Getting your Evanston news from Facebook? Try the Evanston RoundTable’s free daily and weekend email newsletters – sign up now!
Subscribe to the newsletter!
Jennifer McVeigh’s poignant novel, “Leopard at the Door,” gives the reader an evocative insight into British Colonial Africa. It is 1952 and Rachel Fullsmith is just returning to Kenya.
After the unexpected death of her mother and six years of dreary boarding school in England, 18-year-old Rachel returns to sunlit Kenya and her father’s farm and her childhood home, a place that is very different from the one she left and the father she hardly knows anymore. Rachel has spent most of the
six years since her mother died dreaming of coming back to the land she loves and seeing her father again. However, when she arrives, she finds her father is living with Sara, his partner, a difficult and opinionated woman, and her son.
Sara disapproves of Rachel’s ways.
Also, her father has changed. The Kikuyu who worked for her mother and father before were friends and her mother was involved in their education. Now they are treated as staff and no one is making any effort to make sure they are healthy or sufficiently clothed. It is no longer the idyllic colony she remembers but has been transformed with political unrest. Throughout the country Kenya is in a turmoil due to the Mau-Mau uprising. The Kikuyu community has been split apart, some remaining loyal to the British in Kenya and some violently revolting. They are a secret society forcing the peaceful Kikuyu to take oaths against the white man for usurping their land. Those who refuse are being tortured and killed. Those that do take the oaths are being forced to burn out their employees or kill them. The British remain steadfast in maintaining their old culture. Troops are being brought in to ferret out the Mau-Mau.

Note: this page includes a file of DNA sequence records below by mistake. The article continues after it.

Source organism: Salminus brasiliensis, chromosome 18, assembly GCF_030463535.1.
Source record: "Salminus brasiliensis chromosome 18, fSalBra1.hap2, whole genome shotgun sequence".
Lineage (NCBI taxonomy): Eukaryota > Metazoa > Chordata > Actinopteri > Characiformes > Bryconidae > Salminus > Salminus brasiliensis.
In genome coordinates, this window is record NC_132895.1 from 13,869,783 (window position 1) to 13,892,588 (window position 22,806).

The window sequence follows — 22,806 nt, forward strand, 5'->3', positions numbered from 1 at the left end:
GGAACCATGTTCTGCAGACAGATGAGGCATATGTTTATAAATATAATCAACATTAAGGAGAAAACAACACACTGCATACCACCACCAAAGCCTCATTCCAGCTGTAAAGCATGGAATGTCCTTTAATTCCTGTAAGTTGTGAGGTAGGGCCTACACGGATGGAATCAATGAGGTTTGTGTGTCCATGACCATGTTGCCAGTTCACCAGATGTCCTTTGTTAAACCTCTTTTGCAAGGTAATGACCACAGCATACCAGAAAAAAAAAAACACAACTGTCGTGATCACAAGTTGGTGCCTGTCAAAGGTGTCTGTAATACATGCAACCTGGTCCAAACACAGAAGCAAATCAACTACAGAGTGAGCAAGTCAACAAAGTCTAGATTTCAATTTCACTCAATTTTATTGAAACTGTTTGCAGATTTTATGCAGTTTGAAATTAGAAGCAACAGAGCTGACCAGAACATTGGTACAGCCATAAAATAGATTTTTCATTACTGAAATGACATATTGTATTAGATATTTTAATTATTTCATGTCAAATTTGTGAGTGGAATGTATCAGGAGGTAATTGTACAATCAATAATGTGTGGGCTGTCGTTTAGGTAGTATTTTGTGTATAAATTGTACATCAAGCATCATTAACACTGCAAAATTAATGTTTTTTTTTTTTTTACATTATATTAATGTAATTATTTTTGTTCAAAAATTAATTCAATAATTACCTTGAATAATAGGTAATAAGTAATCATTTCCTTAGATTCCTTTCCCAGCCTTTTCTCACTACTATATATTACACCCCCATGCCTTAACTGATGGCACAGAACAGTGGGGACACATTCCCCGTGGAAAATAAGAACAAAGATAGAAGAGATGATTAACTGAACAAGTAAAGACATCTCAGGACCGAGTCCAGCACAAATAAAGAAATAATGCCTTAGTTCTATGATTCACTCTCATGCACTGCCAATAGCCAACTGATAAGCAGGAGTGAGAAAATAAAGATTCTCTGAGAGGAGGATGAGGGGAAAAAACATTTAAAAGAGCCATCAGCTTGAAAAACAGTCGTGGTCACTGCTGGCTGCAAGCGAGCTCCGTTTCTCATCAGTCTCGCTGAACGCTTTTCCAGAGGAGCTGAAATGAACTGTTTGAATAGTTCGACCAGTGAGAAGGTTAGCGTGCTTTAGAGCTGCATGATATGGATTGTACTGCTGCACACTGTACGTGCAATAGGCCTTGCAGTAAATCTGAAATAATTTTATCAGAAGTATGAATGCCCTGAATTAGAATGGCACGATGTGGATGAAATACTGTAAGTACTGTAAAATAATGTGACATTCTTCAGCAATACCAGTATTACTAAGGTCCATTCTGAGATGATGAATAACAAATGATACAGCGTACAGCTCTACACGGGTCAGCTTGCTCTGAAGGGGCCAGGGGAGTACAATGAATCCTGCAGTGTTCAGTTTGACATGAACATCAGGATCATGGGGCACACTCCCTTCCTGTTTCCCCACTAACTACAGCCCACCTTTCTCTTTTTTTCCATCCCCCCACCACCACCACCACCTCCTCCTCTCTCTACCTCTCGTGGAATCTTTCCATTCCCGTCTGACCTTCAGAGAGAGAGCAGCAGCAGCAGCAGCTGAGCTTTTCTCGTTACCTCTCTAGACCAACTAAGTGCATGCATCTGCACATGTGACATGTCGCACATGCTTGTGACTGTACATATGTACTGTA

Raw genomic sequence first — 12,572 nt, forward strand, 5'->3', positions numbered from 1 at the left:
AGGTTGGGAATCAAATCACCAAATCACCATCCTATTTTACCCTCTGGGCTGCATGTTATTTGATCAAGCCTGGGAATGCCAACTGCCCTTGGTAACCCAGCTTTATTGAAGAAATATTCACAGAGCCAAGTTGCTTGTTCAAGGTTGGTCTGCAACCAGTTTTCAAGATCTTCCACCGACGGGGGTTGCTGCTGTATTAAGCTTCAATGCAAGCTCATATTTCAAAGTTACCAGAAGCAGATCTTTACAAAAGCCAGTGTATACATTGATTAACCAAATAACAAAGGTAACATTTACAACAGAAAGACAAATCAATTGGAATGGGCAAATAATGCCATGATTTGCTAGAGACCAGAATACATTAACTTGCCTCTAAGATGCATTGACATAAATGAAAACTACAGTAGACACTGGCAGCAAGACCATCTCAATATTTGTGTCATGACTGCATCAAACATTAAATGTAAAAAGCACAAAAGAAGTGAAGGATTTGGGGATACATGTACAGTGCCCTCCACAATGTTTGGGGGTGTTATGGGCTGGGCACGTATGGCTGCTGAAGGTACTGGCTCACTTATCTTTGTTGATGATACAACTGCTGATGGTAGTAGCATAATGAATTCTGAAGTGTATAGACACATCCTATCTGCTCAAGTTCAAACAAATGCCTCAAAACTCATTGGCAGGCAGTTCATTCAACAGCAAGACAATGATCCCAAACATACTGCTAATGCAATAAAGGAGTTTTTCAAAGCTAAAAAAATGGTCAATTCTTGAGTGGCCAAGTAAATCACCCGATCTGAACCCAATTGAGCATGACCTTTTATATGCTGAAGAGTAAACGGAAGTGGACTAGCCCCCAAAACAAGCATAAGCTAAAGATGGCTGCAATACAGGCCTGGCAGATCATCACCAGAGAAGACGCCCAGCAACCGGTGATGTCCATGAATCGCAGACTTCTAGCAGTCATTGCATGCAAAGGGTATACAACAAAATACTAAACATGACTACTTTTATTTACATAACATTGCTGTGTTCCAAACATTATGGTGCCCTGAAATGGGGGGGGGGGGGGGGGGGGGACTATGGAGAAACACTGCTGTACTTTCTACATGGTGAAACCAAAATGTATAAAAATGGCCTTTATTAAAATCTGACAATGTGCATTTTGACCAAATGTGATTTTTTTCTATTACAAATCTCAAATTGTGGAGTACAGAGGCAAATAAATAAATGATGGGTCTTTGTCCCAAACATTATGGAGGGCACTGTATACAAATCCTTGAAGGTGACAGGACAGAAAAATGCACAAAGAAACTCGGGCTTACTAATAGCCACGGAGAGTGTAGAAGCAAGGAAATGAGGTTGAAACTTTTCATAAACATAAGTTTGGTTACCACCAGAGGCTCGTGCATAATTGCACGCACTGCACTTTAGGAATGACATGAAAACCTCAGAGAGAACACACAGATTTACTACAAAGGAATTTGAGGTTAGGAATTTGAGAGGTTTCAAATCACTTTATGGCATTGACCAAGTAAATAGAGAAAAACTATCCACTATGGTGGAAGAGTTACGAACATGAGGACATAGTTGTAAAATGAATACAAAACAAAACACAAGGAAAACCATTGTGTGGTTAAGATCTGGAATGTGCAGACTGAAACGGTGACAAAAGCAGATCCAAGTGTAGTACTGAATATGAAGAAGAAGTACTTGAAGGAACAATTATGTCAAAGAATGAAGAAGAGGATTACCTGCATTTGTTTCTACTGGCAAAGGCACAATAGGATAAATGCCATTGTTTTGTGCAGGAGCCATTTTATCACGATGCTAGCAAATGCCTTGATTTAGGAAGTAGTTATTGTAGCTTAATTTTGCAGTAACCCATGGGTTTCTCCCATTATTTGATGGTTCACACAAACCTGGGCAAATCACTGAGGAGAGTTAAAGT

Rachel finds some of her old Kikuyu friends still working at the house. And she still speaks to them as her friends even as her father and Sara begin to think of them as the potential enemy. The injustices against the natives in their own land are epitomized by the actions of Sara, the District Officer Steven Lockhart, and her own father.
Rachel’s friend Michael had been her teacher when she was young. Her mother had insisted that she get the proper education, and since Michael was smart, educated and had served in the army during World War II, he was paid to tutor Rachel. But his potential to succeed in Colonial Kenya has been squelched and he is back working for the family as a mechanic.
Rachel’s return to Kenya transports the reader to the past. The author’s vivid description of the land and its people was carefully researched and enables the reader to observe how the native population of Kenya struggled against British Imperialism.It also shows the history of British Imperialism and offers insight into how Kenya finally emerged as its own nation.